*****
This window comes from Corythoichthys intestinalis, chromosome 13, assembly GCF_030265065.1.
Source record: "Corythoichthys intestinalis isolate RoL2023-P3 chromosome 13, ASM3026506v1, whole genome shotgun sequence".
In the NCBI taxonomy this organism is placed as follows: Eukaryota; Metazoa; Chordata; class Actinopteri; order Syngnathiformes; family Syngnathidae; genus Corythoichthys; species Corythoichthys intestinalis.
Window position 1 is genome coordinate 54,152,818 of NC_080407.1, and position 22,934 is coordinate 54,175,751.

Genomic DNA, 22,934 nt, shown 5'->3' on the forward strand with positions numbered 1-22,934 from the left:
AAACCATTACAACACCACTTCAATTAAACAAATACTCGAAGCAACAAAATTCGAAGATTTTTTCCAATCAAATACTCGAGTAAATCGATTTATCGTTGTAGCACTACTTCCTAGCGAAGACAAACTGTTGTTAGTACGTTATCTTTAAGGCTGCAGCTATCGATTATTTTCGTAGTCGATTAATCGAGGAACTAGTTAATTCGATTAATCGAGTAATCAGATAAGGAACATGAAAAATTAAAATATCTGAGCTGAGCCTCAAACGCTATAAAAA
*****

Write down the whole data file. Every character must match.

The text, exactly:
This window comes from Corythoichthys intestinalis, chromosome 13, assembly GCF_030265065.1.
Source record: "Corythoichthys intestinalis isolate RoL2023-P3 chromosome 13, ASM3026506v1, whole genome shotgun sequence".
In the NCBI taxonomy this organism is placed as follows: Eukaryota; Metazoa; Chordata; class Actinopteri; order Syngnathiformes; family Syngnathidae; genus Corythoichthys; species Corythoichthys intestinalis.
Window position 1 is genome coordinate 54,152,818 of NC_080407.1, and position 22,934 is coordinate 54,175,751.

Genomic DNA, 22,934 nt, shown 5'->3' on the forward strand with positions numbered 1-22,934 from the left:
AAACCATTACAACACCACTTCAATTAAACAAATACTCGAAGCAACAAAATTCGAAGATTTTTTCCAATCAAATACTCGAGTAAATCGATTTATCGTTGTAGCACTACTTCCTAGCGAAGACAAACTGTTGTTAGTACGTTATCTTTAAGGCTGCAGCTATCGATTATTTTCGTAGTCGATTAATCGAGGAACTAGTTAATTCGATTAATCGAGTAATCAGATAAGGAACATGAAAAATTAAAATATCTGAGCTGAGCCTCAAACGCTATAAAAA